DOBSON — If a picture is worth a thousand words, the Surry County Historical Society would like a few thousand words from those in the community.
The group is seeking to expand its collection of historic Surry County photos to preserve them for future generations, said Dr. Annette Ayers of Surry Community College.
“Through a sense of pride in our families, communities, churches and organizations, we are striving to preserve our local history through (the) digital documentation of photographs before 1950,” Ayers said.
Ayers said both the historical society and Surry Community College recognize the importance of the preservation and identification of privately-owned photos including architectural photographs of buildings, bridges, houses, barns and industrial buildings, as well as community landscapes and landmarks.
And she said the long-standing tradition of documenting family gatherings, school events and church celebrations can yield photos that may be priceless.
“Photographs have preserved lifestyles that are changing, or have disappeared entirely, such as photos of stringing tobacco and other farm work, textiles and the furniture industry,” Ayers said. “As many of our architectural structures disappear, fragile photographs are all that remain.”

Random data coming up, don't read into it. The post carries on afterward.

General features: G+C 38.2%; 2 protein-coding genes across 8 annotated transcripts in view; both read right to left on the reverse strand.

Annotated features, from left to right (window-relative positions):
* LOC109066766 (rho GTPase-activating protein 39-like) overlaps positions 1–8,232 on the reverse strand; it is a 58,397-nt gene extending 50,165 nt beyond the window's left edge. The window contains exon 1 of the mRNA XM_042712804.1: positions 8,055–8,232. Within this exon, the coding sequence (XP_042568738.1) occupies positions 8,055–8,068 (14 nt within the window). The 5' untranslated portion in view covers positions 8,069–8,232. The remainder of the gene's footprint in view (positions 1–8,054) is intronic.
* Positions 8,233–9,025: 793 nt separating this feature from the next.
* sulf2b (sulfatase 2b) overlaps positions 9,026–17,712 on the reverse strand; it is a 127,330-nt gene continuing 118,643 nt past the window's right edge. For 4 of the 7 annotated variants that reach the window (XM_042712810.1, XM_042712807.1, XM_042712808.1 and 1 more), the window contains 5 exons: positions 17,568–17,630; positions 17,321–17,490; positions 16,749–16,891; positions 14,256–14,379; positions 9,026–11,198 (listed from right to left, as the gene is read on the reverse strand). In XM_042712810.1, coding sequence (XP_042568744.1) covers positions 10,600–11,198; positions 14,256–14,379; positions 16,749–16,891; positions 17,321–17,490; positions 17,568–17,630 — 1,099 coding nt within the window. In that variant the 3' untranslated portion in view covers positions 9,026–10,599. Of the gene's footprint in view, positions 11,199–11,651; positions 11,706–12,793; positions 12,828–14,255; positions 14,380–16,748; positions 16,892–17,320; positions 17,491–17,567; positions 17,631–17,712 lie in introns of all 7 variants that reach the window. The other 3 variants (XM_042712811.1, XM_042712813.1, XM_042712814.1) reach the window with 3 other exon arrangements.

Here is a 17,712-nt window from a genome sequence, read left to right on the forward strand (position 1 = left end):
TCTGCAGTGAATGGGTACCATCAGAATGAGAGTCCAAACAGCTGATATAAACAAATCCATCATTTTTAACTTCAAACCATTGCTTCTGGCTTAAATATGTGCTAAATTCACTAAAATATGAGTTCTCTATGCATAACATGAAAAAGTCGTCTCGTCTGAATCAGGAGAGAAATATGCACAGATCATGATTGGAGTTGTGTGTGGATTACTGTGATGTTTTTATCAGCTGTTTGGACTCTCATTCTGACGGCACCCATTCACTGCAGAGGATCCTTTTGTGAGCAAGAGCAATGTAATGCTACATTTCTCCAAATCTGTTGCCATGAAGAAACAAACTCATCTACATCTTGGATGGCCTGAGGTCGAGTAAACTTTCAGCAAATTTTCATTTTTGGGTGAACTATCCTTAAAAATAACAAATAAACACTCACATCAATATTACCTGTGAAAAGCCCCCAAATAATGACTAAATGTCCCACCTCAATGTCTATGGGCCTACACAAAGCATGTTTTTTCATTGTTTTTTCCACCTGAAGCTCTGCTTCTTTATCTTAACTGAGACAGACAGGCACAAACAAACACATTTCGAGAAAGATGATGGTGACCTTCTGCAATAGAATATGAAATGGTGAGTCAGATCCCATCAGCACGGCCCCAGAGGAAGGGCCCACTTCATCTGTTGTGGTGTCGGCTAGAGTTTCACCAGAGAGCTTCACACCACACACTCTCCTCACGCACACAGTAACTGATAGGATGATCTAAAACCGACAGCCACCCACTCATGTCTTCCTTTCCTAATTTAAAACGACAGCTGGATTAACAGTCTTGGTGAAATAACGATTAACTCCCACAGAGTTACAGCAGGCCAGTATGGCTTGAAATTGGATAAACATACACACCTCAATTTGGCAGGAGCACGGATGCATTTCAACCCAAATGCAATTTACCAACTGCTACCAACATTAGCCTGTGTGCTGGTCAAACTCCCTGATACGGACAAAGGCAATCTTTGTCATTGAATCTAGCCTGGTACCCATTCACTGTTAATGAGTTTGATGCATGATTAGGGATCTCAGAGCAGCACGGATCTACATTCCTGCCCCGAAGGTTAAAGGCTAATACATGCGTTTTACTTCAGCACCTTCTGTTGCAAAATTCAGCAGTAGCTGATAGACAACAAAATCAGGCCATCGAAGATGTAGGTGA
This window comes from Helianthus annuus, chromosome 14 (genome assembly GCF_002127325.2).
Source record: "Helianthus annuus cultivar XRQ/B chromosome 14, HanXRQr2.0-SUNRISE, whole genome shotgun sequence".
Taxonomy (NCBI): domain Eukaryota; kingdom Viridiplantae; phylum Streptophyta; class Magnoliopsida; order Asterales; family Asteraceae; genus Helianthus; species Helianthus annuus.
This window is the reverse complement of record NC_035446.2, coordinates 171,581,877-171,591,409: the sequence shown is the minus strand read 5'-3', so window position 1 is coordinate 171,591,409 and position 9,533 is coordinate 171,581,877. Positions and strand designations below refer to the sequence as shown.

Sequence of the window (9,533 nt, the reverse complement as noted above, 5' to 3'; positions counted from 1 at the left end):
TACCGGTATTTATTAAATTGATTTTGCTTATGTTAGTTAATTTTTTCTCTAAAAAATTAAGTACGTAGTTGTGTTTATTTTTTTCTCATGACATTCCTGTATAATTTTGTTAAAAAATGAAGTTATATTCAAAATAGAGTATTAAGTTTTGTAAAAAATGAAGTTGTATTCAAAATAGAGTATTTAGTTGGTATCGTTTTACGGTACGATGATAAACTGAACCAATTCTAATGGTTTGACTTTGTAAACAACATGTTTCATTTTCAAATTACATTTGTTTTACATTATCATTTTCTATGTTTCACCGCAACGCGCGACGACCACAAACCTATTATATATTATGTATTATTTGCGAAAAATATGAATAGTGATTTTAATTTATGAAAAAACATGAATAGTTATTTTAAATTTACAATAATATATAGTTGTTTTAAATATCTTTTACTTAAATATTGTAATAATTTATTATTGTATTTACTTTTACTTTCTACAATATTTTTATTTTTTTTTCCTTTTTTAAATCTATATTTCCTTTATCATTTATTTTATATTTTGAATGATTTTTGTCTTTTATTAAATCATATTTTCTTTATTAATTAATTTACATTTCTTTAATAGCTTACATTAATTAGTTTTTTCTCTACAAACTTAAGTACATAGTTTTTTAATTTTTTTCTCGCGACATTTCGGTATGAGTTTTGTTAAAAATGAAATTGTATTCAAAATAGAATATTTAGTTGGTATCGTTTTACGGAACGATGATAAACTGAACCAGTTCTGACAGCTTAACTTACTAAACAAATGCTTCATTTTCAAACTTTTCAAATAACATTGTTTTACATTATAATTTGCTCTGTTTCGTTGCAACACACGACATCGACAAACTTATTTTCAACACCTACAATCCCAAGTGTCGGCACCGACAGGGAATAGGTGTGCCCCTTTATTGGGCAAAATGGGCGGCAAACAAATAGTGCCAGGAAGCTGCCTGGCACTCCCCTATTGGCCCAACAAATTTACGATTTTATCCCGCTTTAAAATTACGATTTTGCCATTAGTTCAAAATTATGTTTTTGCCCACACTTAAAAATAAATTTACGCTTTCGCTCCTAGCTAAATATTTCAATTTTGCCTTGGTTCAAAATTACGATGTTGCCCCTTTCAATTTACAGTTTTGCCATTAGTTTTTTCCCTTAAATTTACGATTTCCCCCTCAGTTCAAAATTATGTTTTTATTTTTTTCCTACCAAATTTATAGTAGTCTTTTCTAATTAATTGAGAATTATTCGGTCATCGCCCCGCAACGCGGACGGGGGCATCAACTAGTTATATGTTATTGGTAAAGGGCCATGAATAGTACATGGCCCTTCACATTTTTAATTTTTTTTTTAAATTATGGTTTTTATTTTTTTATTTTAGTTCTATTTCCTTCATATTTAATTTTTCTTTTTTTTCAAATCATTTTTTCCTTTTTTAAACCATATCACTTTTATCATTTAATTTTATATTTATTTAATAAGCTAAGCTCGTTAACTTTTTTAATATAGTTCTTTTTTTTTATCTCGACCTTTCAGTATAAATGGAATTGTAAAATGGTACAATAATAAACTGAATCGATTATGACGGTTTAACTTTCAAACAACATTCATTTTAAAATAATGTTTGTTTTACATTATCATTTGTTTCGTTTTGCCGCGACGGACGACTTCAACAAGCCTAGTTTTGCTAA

But anyone who has old photos knows that they fade over time. Using today’s technology, those photos can be preserved in a digital format.
“With the advancement of technology, tools are currently available to scan and preserve these treasured photographs for use as educational resources,” Ayers said. “We recognize that much of our local history is recorded in family photograph collections, and we are inviting the community to share these photographs with the Surry County Historical Society and other community members.”
The historical society is working with the community college, which has recently established an Archives Collection, to hold two documentation days — on July 28 and Aug. 11 — from 10 a.m. to 4 p.m. at the library of the community college.
“Participants are invited to bring up to 20 photographs per person to be scanned into the historical society collection,” Ayers said.
To participate, those donating photos to be scanned must agree to turn over the copyright for the pictures to the historical society to allow them to be accessed online through the group’s website.
The photographs will be scanned and immediately returned to their owners, who may purchase a digital version of the photographs on CD for $20.
“We want to make sure that everyone understands that we’re not going to be keeping their photos,” Ayers said. “They will leave with the photos they bring to us, but we do need to have the copyright in order to put them on the website.”
Appointments, in 30-minute increments, are available by contacting Ayers at 325-2161. Walk-ins are welcome.
Reach Keith Strange at firstname.lastname@example.org or 719-1929.